Furthermore, if you are in a position of leadership or authority it is important for you to be sensitive to the needs of people who may have difficulty speaking up, especially in a room full of people. The onus is on you to create an environment where people feel comfortable in voicing their opinions.

A Very Important Disclaimer

Women’s voices are now critiqued almost as much as their bodies. Myriad articles have been written about the vocal sins of uptalking, filler words like like, umm, just, I’m not sure, I think, and the dreaded “vocal fry“. I haven’t talked about any of these speech tics because I tend to agree with authors such as Debra Cameron who argue that critiquing women’s voices is “accepting that there’s a problem with women’s speech, rather than a problem with sexist attitudes to women’s speech.” Besides, I am guilty of all of these from time to time. I also use an excessive amount of emojis in text messages. And, my voice is deeper than most, so I have a natural vocal fry. On the other hand, to be taken seriously in the workplace, it is important to communicate effectively and confidently and uptalking and filler words signify timidness, tentativeness, and lack of surety, even though that is not what the speaker intends. This is true of academia, in particular.  I’m still conflicted on this topic because sometimes I find the aforementioned vocal tics annoying in myself and others!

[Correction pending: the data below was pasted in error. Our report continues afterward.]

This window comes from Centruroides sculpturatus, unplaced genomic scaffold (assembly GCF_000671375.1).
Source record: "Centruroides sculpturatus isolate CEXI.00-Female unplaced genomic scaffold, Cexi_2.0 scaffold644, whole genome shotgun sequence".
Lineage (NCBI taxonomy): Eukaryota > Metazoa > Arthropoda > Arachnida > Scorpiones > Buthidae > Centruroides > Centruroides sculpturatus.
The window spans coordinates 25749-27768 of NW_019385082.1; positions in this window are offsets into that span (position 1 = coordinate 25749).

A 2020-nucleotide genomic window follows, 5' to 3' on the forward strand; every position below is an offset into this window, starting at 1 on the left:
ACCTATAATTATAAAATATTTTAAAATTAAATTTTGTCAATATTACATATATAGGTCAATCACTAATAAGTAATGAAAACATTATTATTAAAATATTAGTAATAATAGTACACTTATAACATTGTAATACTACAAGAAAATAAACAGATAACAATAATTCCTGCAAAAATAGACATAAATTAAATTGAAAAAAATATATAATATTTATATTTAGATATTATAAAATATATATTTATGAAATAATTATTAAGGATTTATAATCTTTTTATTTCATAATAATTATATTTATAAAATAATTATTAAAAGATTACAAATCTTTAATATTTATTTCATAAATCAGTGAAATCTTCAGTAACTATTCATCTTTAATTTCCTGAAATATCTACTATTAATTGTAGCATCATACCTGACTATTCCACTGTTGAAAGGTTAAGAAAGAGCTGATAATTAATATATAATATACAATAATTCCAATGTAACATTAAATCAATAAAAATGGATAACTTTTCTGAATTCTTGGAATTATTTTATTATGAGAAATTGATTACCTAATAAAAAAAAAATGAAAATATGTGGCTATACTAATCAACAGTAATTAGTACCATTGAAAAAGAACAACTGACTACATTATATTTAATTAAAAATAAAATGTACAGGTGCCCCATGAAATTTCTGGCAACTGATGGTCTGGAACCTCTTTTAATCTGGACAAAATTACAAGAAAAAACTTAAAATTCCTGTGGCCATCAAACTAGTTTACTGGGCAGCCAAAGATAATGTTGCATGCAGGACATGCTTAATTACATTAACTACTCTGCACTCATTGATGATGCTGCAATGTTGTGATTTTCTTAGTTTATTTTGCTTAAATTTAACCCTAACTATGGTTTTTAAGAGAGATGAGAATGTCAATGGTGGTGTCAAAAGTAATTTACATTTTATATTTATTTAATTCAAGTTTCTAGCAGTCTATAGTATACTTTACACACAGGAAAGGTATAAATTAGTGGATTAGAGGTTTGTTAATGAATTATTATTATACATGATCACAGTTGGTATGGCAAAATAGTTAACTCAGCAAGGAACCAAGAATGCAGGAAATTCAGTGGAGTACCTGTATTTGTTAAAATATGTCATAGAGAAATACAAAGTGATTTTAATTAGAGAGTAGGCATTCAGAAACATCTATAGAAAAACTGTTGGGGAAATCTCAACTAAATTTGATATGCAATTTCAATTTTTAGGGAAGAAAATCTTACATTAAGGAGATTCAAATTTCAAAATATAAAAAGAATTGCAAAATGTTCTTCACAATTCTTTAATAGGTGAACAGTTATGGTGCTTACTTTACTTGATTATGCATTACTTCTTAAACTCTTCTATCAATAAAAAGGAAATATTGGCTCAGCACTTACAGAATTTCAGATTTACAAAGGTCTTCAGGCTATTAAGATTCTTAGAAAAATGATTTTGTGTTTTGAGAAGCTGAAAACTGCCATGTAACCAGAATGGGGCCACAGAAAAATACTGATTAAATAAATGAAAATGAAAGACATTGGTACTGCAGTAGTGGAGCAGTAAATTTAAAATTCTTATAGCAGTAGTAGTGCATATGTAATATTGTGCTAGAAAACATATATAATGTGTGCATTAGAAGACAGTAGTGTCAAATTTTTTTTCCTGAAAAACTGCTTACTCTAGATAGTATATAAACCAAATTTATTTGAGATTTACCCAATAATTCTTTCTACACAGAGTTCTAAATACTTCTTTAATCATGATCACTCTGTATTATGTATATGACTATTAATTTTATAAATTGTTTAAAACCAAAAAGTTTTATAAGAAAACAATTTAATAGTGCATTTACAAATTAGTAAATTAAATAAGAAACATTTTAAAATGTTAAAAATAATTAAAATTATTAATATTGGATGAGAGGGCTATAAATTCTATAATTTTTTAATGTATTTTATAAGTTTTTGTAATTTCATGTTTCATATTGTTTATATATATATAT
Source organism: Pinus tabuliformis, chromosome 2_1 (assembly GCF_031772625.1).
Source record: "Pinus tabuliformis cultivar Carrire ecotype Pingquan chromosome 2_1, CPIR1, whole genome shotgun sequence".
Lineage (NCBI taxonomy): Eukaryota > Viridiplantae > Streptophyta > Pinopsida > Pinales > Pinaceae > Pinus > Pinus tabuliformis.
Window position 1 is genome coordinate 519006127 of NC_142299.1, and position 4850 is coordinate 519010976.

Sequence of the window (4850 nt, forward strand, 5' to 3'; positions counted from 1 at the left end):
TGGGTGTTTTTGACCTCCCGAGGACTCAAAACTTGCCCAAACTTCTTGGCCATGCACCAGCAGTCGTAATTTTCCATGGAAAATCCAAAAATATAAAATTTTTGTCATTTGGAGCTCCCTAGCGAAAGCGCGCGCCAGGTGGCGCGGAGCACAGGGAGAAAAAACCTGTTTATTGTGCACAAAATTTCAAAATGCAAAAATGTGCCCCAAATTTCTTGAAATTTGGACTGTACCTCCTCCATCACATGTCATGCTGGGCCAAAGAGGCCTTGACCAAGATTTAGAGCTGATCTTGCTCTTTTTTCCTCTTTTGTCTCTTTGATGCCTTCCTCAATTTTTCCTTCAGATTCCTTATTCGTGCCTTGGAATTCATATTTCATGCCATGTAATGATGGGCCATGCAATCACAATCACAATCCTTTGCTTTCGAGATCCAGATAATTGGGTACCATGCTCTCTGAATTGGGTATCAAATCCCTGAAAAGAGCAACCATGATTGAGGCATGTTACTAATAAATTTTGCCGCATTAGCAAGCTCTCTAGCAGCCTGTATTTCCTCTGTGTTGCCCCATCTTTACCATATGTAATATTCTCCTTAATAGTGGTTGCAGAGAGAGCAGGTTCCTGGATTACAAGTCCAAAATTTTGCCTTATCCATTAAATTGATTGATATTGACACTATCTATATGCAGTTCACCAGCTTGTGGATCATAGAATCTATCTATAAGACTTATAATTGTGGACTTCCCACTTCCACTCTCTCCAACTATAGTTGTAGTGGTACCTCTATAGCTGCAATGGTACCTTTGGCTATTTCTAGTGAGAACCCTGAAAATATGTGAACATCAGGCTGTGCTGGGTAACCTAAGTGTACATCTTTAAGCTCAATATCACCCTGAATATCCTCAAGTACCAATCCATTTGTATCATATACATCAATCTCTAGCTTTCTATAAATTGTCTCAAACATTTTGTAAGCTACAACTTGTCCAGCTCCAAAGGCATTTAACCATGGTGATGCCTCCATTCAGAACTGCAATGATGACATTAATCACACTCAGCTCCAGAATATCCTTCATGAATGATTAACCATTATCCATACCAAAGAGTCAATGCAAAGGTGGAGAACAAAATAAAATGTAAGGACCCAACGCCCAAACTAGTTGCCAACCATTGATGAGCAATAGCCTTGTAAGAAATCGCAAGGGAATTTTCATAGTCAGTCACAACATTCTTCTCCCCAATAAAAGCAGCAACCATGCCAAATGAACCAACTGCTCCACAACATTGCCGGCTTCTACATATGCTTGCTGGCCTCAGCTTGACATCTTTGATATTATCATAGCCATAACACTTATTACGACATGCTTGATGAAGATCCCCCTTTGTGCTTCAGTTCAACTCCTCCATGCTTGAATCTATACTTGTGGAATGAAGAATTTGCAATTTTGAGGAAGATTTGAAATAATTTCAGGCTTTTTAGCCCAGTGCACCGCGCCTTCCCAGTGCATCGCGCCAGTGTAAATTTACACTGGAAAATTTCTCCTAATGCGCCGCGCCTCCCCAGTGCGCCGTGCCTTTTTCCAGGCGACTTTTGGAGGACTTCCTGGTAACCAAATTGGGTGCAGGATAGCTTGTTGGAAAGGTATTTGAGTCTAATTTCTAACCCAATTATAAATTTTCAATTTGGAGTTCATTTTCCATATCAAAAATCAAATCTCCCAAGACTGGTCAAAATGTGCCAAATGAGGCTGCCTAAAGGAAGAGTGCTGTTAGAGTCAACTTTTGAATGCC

The fact is that, while both men and women exhibit these tics in communication, women are unfairly criticized for them. Furthermore, Robin Lakoff, an expert on the subject from UC Berkeley, says that these vocal tics signify that women’s speech is more evolved to be adaptable and empathetic to others’ needs by establishing connection through the use of phrases like I guess, I think, actually etc.  Ann Friedman, in her New Yorker article, argues that we should just get over the way women talk, concluding that women should ignore all advice that asks them to change their speech habits. .